Carson signs off on 11 rules for river
In an attempt to further protect the Carson River, the Carson Water Subconservancy District has been making the presentation circuit through its four member counties, trying to sell 11 rules to live by for the river.
“It’s pretty unique for an entire watershed to buy into a shared vision,” Watershed Coordinator Meg Getty said. “The party is only as good as the people who show up.”
Carson City became the first of the four counties to approve the guiding principles. The rules recognize the importance of the river in Carson City, Douglas, Lyon and Churchill counties and will try to set standards by which the counties treat the river.
“This is a wonderful, working document that gets people to say,’ this is what we want for our river,'” Supervisor Robin Williamson said.
Most of the points in the plan are already recognized in one point or another by Carson City’s master plan. For instance one of the principles calls for the protection of open space, an area that Carson City has pioneering experience. Principles also address floodplain and water quality protection, water conservation, working with the river not against it, while recognizing property rights and the fact that there are many different stake holders in the river’s future.
“The thrust of all this is an attempt to protect the resource,” Supervisor Kay Bennett said. “We can’t degrade the resource that essentially feeds and nurtures us.
“The history of rivers is the history of battles. Rarely do you ever see communities along an entire river working together in a cooperative manner to address the future of that river.”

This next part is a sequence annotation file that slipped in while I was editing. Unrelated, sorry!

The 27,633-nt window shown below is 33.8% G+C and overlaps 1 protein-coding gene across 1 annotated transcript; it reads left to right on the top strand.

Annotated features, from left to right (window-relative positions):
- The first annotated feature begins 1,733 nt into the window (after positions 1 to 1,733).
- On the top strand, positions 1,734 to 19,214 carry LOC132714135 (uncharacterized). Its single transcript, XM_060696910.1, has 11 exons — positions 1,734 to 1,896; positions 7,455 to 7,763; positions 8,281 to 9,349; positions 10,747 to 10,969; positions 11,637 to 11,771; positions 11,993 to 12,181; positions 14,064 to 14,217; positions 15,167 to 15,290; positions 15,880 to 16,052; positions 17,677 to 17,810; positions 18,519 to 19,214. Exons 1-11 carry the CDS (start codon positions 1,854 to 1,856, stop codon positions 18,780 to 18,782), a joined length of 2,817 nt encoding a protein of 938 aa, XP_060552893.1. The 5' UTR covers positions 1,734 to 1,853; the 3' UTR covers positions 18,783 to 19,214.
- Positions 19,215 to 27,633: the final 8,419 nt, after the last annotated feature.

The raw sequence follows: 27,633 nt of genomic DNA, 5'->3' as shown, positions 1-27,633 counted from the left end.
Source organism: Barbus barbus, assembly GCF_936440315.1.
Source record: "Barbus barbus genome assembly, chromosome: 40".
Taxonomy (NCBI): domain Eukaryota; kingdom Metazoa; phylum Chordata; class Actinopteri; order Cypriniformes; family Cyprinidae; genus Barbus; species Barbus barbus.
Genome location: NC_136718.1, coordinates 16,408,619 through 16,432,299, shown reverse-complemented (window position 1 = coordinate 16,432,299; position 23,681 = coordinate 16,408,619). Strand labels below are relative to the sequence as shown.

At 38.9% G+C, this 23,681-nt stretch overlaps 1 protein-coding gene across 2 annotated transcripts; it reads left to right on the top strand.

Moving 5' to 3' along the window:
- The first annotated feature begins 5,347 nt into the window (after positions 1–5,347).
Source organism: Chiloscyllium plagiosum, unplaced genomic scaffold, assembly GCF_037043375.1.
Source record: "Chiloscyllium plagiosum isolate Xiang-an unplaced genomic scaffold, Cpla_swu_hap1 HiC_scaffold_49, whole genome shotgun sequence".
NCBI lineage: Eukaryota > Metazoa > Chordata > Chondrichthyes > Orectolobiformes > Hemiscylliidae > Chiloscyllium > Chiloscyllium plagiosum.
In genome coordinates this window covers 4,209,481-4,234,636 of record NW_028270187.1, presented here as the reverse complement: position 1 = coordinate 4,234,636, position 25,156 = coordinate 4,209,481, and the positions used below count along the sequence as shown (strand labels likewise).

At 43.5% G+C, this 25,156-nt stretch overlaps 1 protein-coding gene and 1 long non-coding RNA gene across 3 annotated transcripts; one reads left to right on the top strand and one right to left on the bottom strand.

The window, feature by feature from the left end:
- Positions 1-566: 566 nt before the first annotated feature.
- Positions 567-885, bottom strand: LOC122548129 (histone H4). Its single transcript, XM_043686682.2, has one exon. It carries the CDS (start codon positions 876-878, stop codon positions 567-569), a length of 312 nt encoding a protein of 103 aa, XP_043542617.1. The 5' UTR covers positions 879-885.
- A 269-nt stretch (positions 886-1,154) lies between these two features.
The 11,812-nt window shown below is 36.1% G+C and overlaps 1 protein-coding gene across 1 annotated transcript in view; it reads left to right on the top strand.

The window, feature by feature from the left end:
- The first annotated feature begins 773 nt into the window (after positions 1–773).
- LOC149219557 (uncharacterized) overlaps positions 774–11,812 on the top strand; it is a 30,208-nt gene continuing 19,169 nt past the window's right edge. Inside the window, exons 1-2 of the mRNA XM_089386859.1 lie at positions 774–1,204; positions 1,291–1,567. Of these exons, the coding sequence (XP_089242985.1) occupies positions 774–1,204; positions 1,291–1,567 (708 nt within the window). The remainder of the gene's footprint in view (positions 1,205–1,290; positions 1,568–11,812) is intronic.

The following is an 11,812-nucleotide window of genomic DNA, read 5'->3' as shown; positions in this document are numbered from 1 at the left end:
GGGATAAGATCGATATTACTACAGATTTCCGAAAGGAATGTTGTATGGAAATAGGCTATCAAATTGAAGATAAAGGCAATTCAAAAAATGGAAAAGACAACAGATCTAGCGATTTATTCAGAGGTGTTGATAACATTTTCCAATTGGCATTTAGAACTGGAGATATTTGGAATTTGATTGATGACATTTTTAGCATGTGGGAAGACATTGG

The principles also recognize that protecting the river means protecting the watershed, or all the areas with water feeding the Carson River. Getty pointed out that the district has no regulatory authority, so enforcement or use of the principles is up to each individual community.
“This is a voluntary endorsement,” Getty said. “By essence of it being an integrated plan, it’s all done in the spirit of compromise. The guiding principles are a shared reflection of a number of people. This sets the tone for a united vision for our watershed.”
District General Manager Ed James talked to supervisors about the possibility of Alpine County joining the district. The addition of the small, California county would create cooperation along all 184 miles of the Carson River. Churchill County joined the district last year, and adding the county from where 80 percent of the river’s water originates makes sense as what happens on one part of the river affects other parts, James said.
Supervisors were curious about the amount of federal involvement the move would bring.
James said combining efforts between the states of California and Nevada and the four counties would allow the subconservancy to deal with the federal government on its own level, without becoming a regulatory agency.
James said the district is just seeking comment on the idea for now.